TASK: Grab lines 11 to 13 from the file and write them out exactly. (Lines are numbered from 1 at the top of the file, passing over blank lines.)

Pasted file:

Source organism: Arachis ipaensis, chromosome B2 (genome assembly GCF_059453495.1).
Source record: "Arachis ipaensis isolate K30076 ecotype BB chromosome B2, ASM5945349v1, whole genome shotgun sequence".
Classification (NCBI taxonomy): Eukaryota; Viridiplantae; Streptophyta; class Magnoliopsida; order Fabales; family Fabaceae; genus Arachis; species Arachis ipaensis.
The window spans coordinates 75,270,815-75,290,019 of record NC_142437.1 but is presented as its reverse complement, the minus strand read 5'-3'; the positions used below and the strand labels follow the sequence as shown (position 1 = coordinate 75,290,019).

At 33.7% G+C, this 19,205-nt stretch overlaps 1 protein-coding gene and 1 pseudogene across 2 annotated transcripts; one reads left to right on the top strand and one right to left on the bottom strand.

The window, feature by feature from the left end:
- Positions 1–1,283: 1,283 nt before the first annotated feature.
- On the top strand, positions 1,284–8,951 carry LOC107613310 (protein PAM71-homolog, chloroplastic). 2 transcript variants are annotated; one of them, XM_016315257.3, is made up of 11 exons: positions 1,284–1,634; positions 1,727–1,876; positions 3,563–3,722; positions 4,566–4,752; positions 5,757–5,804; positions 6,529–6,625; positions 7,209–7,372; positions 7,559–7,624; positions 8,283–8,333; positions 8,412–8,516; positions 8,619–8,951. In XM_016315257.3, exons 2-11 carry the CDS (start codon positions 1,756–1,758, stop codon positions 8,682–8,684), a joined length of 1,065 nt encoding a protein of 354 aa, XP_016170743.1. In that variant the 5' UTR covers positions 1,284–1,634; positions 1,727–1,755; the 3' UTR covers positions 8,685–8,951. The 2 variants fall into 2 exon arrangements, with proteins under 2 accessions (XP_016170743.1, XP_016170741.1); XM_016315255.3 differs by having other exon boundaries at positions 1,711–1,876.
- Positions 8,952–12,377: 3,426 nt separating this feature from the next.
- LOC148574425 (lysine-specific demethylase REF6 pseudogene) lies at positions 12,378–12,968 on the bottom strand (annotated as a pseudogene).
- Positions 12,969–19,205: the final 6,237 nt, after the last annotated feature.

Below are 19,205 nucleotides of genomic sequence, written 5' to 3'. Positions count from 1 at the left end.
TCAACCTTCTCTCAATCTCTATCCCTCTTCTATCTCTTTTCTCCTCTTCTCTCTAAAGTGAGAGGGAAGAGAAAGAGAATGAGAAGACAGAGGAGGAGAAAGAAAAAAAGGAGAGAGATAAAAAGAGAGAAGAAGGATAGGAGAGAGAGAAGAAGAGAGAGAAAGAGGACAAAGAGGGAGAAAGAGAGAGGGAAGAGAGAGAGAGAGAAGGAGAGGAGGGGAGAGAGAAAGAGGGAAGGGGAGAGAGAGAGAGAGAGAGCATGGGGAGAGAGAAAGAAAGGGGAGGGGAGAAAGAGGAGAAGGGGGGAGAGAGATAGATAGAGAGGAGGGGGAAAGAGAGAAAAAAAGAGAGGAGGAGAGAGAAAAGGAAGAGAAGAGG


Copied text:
- Positions 12,969–19,205: the final 6,237 nt, after the last annotated feature.

Below are 19,205 nucleotides of genomic sequence, written 5' to 3'. Positions count from 1 at the left end.
TCAACCTTCTCTCAATCTCTATCCCTCTTCTATCTCTTTTCTCCTCTTCTCTCTAAAGTGAGAGGGAAGAGAAAGAGAATGAGAAGACAGAGGAGGAGAAAGAAAAAAAGGAGAGAGATAAAAAGAGAGAAGAAGGATAGGAGAGAGAGAAGAAGAGAGAGAAAGAGGACAAAGAGGGAGAAAGAGAGAGGGAAGAGAGAGAGAGAGAAGGAGAGGAGGGGAGAGAGAAAGAGGGAAGGGGAGAGAGAGAGAGAGAGAGCATGGGGAGAGAGAAAGAAAGGGGAGGGGAGAAAGAGGAGAAGGGGGGAGAGAGATAGATAGAGAGGAGGGGGAAAGAGAGAAAAAAAGAGAGGAGGAGAGAGAAAAGGAAGAGAAGAGG